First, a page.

You may want to start at
the KRLD Pictures Index Page, especially
if you have stumbled across this page through the use of a search engine.
As always, click to enlarge:
This is the scene as the transmitting antenna for KRLD-TV is about to be hoisted to the top
of the tower (at Griffin and San Jacinto). The exact date of this event is unknown,
but I can tell you that KRLD-TV signed on, using this antenna, on December 3, 1949. And
it must have been late in the year when this picture was taken, because everybody's dressed for
I find this picture rather interesting because of the downtown buildings that are so conspicuously
absent in the background, as you can see in
this close-up version. (2.42
As part of the station's 60th anniversary celebration, Fox 4 reporter Richard Ray mentioned on 11/29/2009
that the original KRLD-TV tower on Griffin St. was the tallest television tower in the world when the
station went on the air. So the installation of this transmitting antenna was a history-making
It should be noted, however, that experimental TV broadcasts from the Empire State Building in New York
were on the air as long ago as December 22, 1931, broadcasting ultra-low resolution pictures. TV
pictures using the standard 525-line format were broadcast from the Empire State Building beginning
on July 1, 1941* -- on the
old TV Channel 1, which was later deleted. The Empire State Building is about 2½ times
as tall as the KRLD-TV tower, although it is still quite possible that the KRLD-TV tower was the
tallest tower (at the time) built specifically for television transmissions.
You may also notice
that quite a crowd had gathered to watch, not because they're eager for television programs
to start, but rather, I suspect, because the steeplejack does not appear to be wearing any
safety equipment other than perhaps a hard hat.
No doubt some of the men in the crowd were wondering what "television" was. It was generally
described back then as a way to watch movies over the radio. If the men in this crowd had
been able to see into the future and watch a few episodes of today's TV programs, they might have
burned the station down!
The 1951 Statistical Abstract shows
that when KRLD-TV signed on, 15 of the 48 States still had no TV stations.
Naturally you're wondering about the antenna specifications, so I should mention that the antenna was made by General
Electric, like almost everything else in the station. Further details are available on the
license, which the station maintained until 1980. (A long time ago, I heard that the downtown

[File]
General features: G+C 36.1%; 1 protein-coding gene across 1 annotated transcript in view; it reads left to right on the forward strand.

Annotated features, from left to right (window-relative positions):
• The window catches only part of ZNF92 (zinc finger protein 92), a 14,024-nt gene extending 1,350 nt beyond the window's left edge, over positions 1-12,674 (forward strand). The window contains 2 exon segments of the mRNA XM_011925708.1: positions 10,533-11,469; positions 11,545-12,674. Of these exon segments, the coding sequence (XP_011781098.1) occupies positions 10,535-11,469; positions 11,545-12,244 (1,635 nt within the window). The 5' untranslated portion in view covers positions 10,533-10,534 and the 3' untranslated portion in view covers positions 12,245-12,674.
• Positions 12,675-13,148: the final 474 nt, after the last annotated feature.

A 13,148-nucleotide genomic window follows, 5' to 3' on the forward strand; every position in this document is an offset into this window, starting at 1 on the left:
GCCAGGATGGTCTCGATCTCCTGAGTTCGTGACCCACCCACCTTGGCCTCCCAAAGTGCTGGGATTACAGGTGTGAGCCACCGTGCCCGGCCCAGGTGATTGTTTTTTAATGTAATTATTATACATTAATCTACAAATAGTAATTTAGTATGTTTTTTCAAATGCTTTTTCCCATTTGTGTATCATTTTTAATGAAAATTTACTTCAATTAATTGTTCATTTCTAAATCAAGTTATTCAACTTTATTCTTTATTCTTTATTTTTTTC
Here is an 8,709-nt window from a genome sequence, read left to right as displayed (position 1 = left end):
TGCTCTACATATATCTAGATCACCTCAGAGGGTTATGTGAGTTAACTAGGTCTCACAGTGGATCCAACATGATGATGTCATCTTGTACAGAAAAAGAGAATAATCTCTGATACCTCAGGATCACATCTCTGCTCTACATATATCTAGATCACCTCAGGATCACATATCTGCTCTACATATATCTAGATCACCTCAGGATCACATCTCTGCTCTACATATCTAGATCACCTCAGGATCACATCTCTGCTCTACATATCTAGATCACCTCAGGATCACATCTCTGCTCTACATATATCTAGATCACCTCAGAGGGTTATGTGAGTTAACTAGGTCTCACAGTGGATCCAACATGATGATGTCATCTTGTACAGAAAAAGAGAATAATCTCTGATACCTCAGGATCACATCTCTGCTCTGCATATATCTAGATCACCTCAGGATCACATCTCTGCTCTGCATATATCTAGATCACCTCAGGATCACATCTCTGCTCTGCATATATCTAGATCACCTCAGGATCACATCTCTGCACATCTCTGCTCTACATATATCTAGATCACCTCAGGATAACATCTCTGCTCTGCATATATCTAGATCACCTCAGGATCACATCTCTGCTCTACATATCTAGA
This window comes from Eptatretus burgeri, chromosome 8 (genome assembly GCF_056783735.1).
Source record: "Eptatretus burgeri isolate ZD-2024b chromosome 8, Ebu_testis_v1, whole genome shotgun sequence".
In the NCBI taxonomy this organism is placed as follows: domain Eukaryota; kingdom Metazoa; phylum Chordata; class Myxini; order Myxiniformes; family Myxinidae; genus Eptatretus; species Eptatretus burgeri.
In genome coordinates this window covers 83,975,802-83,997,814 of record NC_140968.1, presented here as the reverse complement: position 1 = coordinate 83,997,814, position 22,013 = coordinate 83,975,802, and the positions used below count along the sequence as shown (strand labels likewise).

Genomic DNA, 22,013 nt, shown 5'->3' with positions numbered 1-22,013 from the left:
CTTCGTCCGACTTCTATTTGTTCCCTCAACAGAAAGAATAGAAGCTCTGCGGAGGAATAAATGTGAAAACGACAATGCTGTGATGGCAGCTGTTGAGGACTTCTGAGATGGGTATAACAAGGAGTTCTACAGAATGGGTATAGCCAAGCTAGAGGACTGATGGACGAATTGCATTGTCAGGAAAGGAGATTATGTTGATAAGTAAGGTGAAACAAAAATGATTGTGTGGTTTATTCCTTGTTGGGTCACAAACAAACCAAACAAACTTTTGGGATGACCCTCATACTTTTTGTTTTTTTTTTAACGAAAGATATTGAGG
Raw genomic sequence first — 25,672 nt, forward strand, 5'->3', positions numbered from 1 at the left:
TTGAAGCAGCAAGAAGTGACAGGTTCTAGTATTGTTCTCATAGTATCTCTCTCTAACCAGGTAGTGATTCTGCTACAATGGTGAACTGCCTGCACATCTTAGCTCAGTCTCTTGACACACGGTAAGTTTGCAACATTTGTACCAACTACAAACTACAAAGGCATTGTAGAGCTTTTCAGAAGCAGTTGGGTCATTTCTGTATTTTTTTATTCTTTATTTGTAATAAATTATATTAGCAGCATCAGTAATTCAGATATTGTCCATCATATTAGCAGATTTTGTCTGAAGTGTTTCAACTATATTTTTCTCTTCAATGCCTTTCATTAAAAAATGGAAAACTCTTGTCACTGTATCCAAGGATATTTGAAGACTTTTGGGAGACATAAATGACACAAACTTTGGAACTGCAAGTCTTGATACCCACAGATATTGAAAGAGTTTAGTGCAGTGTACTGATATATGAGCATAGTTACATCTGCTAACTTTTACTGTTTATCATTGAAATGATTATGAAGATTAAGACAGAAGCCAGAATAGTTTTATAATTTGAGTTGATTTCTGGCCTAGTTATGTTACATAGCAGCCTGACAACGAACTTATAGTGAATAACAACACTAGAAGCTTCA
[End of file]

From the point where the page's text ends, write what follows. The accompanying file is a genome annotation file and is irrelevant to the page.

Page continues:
transmitter was tested every Wednesday night after sign-off, just to see if it still worked.) The
transmitting antenna was removed years ago (about 1995) to reduce the load on the tower,
and the original transmitter was scrapped several years earlier, around 1984.
The license is 29 years old and somewhat discolored with age, and if you "click to enlarge", it's
2.37 Megabytes, but this is one of the clearest scans of a 29-year-old station license you'll find online,
if I may be so assertive. In the corners, you can see where the thumbtacks were.
This is an even older license for the auxiliary (downtown) transmitter. This license was valid for
the one-year period ending August 1, 1971.
Like every other FCC license issued in
the late 1960s and early 1970s, this one was signed by Ben F. Waple.
Here is Royce Jones in the Master Control room. (1.5 Megabytes)
Royce called a few days ago to say that he has really enjoyed seeing the photos on this
page. At the moment that he called, I was doing
the samejob in the same room,
about 40 years after this picture was taken. But the job was much more difficult back then. TV
stations ran far fewer commercials per hour, but the Master
Control engineer had to roll and switch and log every commercial break manually, and back-time
movies without a calculator. There was nothing automatic about it.
This is the Master Control room at KRLD-TV, sometime in the early 1960's. The video
switcher was made by General Electric. Elsewhere in this room, off to the right, there was
a five kilowatt water-cooled GE transmitter as well. (Model TT-6C)
I think the tags on the phone say "DO NOT USE THIS PHONE"
and "COMPANY BUSINESS ONLY".
The phone number apparently starts with "RIverside 4-" (or 7-) but the rest is unclear.
This is the Studio A control room, sometime in the 1960's. The video switcher and the audio